The disposition of the Bushman has been much maligned; the cruelty which has been attributed to him is the natural result of equal brutalities practiced upon him by the other natives and the early European settlers. He is a passionate lover of freedom, and, like many other primitive people, lives only for the moment. Unlike the Hottentot he has never willingly become a slave, and will fight to the last for his personal liberty. He has been described as the “anarchist of South Africa.” Still, when he becomes a servant, he is usually trustworthy. His courage is remarkable, and Fritsch was told by residents who were well qualified to speak that supported by a dozen Bushmen they would not be afraid of a hundred Kaffirs. The terror inspired by the Bushmen has indeed had an effect in the deforestation of parts of Cape Colony, for the colonists, to guard against stealthy attacks, cut down all the bush far round their holdings. Mission-work among the Bushmen has been singularly unsuccessful. But in spite of his savage nature, the Bushman is intelligent. He is quick-witted, and has the gift of imitating extraordinarily well the cries of bird and beast. He is musical, too, and makes a rough instrument out of a gourd and one or more strings. He is fond of dancing; besides the ordinary dances are the special dances at certain stages of the moon, &c. One of the most interesting facts about the Bushman is his possession of a remarkable delight in graphic illustration; the rocks of the mountains of Cape Colony and of the Drakensberg and the walls of caves anciently inhabited by them have many examples of Bushman drawings of men, women, children and animals characteristically sketched. Their designs are partly painted on rock, with four colours, white, black, red and yellow ochre, partly engraved in soft sandstone, partly chiselled in hard stone. Rings, crosses and other signs drawn in blue pigment on some of the rocks, and believed to be one or two centuries old, have given rise to the erroneous speculation that these may be remains of a hieroglyphic writing. A discovery of drawings of men and women with antelope heads was made in the recesses of the Drakensberg in 1873 (J. M. Orpen in Cape Monthly Magazine, July 1874). A few years later Selous discovered similar rock-paintings in Mashonaland and Manicaland.
Little is known of the family life of the Bushmen. Marriage is a matter merely of offer and acceptance ratified by a feast. Among some tribes the youth must prove himself an expert hunter. Nothing is known of the laws of inheritance. The avoidance of parents-in-law, so marked among Kaffirs, is found among Bushmen. Murder, adultery, rape and robbery are offences against their code of morals. As among other African tribes the social position of the women is low. They are beasts of burden, carrying the children and the family property on the journeys, and doing all the work at the halting-place. It is their duty also to keep the encampment supplied with water, no matter how far it has to be carried. The Bushman mother is devoted to her children, who, though suckled for a long time, yet are fed within the first few days after birth upon chewed roots and meat, and taught to chew tobacco at a very early age. The child’s head is often protected from the sun by a plaited shade of ostrich feathers. There is practically no tribal organization. Individual families at times join together and appoint a chief, but the arrangement is never more than temporary. The Bushmen have no concrete idea of a God, but believe in evil spirits and supernatural interference with man’s life. All Bushmen carry amulets, and there are indications of totemism in their refusal to eat certain foods. Thus one group will not eat goat’s flesh, though the animal is the commonest in their district. Others reverence antelopes or even the caterpillar N’gwa. The Bushman cuts off the joints of the fingers as a sign of mourning and sometimes, it seems, as an act of repentance. Traces of a belief in continued existence after death are seen in the cairns of stone thrown on the graves of chiefs. Evil spirits are supposed to hide beneath these sepulchral mounds, and the Bushman thinks that if he does not throw his stone on the mounds the spirits will twist his neck. The whole family deserts the place where any one has died, after raising a pile of stones. The corpse’s head is anointed, then it is smoke-dried and laid in the grave at full length, stones or earth being piled on it. There is a Bushman belief that the sun will rise later if the dead are not buried with their faces to the east. Weapons and other Bushman treasures are buried with the dead, and the hut materials are burnt in the grave.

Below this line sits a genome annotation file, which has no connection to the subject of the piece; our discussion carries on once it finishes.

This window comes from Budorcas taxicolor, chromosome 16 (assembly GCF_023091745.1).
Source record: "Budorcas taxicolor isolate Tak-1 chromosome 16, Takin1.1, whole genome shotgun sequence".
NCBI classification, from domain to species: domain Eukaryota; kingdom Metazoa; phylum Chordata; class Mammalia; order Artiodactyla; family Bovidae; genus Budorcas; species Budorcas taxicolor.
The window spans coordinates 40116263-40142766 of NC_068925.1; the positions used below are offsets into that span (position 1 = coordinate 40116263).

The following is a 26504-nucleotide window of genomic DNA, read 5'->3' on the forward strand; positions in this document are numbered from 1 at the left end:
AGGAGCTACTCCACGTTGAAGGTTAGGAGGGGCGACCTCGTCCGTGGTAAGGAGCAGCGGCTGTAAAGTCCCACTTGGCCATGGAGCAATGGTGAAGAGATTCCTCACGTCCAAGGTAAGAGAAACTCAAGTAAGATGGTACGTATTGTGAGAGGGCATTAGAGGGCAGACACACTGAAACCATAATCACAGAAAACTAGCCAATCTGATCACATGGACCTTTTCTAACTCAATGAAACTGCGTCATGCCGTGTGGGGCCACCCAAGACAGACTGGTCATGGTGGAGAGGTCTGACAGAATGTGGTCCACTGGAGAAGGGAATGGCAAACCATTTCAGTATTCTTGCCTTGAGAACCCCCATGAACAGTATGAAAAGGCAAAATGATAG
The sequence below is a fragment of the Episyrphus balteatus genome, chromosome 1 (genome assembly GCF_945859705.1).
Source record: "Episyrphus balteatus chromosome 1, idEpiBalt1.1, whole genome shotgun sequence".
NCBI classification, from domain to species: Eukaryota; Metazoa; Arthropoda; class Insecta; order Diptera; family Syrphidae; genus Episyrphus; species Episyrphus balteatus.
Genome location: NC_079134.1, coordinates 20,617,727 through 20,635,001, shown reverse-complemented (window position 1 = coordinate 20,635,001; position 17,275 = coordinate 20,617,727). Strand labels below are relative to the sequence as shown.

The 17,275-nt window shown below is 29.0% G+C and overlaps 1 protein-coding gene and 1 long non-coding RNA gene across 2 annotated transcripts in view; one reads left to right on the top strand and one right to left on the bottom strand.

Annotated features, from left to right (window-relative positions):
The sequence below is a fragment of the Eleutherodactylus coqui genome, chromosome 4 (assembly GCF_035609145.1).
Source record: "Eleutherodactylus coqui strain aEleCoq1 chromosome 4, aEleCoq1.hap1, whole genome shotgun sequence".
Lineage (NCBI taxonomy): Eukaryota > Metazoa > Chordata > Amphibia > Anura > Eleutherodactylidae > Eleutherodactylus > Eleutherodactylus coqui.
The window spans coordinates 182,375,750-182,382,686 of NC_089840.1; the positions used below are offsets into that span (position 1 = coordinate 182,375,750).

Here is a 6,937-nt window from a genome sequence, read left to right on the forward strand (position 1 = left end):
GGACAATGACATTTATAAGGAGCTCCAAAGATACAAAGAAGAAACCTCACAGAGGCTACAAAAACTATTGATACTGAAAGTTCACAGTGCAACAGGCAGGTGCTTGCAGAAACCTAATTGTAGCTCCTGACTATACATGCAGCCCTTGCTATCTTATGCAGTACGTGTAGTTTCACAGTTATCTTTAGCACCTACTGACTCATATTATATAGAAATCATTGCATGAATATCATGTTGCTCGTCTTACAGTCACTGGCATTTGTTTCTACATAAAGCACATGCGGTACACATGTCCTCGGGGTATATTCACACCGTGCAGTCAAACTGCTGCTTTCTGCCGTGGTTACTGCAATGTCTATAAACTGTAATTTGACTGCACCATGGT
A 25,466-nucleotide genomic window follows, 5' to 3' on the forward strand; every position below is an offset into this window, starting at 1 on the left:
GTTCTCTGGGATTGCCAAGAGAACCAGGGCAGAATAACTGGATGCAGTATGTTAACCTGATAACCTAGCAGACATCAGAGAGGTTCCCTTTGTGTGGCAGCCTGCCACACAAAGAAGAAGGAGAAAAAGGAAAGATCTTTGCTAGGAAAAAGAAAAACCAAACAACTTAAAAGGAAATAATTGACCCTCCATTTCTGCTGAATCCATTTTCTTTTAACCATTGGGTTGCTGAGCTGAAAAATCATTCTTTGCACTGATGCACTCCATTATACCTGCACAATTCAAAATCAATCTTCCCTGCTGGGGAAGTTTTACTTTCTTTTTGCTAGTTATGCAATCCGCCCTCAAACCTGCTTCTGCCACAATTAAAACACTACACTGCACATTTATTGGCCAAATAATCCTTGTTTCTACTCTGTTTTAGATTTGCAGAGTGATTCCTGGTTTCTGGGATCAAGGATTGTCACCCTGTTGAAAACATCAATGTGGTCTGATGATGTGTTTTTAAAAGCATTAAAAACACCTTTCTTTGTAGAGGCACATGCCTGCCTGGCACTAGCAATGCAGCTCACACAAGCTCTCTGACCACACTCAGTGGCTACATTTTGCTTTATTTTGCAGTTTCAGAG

The Bushmen have many animal myths, and a rich store of beast legends. The most prominent of the animal mythological figures is that of the mantis, around which a great cycle of myths has been formed. He and his wife have many names. Their adopted daughter is the porcupine. In the family history an ichneumon, an elephant, a monkey and an eland all figure. The Bushmen have also solar and lunar myths, and observe and name the stars. Canopus alone has five names. Some of the constellations have figurative names. Thus they call Orion’s Belt “three she-tortoises hanging on a stick,” and Castor and Pollux “the cow-elands.” The planets, too, have their names and myths, and some idea of the astonishing wealth of this Bushman folklore and oral literature may be formed from the fact that the materials collected by Bleek and preserved in Sir George Grey’s library at Cape Town form eighty-four stout MS. volumes of 3600 pages. They comprise myths, fables, legends and even poetry, with tales about the sun and moon, the stars, the crocodile and other animals; legends of peoples who dwelt in the land before the Bushmen arrived from the north; songs, charms, and even prayers, or at least incantations; histories, adventures of men and animals; tribal customs, traditions, superstitions and genealogies. A most curious feature in Bushman folklore is the occurrence of the speeches of various animals, into which the relater of the legend introduces particular “clicks,” supposed to be characteristic of the animals in whose mouths they are placed.
See G. W. Stow, The Native Races of South Africa (London, 1905); Mark Hutchinson, “Bushman Drawings,” in Jour. Anthrop. Instit., 1882, p. 464; Sir H. H. Johnston, Jour. Anthrop. Inst., 1883, p. 463; Dr H. Welcker, Archiv f. Anthrop. xvi.; G. Bertin, “The Bushmen and their Language,” Jour. R. Asial. Soc. xviii. part i.; Gustav Fritsch, Die Eingeborenen Südafrikas (Breslau, 1872); W. H. I. Bleek, Bushman Folklore (1875); J. L. P. Erasmus, The Wild Bushman, MS. note (1899); F. C. Selous, African Nature Notes and Reminiscences (1908), chap. xx.; S. Passarge, Die Buschmanner der Kalahari (Berlin, 1907).